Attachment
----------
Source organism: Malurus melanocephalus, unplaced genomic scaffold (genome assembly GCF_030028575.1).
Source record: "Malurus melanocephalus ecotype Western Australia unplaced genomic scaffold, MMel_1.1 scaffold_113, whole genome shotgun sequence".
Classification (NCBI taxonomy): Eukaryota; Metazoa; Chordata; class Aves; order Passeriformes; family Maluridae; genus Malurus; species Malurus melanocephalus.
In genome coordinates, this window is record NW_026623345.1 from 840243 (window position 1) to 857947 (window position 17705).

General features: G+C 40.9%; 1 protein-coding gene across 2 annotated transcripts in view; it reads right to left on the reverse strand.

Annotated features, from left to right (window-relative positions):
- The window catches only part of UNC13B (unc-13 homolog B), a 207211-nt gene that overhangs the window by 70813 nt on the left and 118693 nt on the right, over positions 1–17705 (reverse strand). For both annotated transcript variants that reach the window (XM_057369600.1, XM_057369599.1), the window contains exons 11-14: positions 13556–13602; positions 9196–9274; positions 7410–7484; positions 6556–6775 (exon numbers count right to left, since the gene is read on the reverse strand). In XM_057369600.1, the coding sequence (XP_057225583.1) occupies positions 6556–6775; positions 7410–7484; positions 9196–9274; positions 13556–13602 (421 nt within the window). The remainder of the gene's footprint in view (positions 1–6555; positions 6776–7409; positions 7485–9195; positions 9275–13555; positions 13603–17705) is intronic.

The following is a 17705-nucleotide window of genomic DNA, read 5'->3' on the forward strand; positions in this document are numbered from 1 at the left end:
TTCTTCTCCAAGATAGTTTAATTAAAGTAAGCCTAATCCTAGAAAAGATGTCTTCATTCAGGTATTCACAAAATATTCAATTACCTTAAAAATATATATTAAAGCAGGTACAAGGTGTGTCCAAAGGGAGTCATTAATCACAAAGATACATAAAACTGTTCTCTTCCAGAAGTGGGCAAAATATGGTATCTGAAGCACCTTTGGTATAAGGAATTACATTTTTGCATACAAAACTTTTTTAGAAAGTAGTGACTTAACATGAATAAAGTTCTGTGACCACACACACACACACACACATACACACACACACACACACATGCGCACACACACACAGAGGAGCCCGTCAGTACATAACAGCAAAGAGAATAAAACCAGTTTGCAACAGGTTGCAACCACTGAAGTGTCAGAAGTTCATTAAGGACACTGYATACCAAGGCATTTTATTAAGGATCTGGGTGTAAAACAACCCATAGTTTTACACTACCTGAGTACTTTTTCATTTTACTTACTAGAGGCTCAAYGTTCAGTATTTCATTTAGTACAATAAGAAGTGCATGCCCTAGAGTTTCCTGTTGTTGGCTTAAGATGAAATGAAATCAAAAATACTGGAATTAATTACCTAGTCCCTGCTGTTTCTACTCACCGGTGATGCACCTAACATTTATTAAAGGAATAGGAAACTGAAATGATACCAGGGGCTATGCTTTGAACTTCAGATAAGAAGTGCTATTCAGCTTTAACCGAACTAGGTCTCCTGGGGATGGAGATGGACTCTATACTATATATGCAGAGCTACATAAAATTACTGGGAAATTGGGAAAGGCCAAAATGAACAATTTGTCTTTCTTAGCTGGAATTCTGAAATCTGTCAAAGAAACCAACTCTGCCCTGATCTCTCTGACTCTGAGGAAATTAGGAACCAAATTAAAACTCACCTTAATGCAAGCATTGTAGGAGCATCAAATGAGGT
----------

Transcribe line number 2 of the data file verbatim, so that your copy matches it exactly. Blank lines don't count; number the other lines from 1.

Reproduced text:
Source record: "Malurus melanocephalus ecotype Western Australia unplaced genomic scaffold, MMel_1.1 scaffold_113, whole genome shotgun sequence".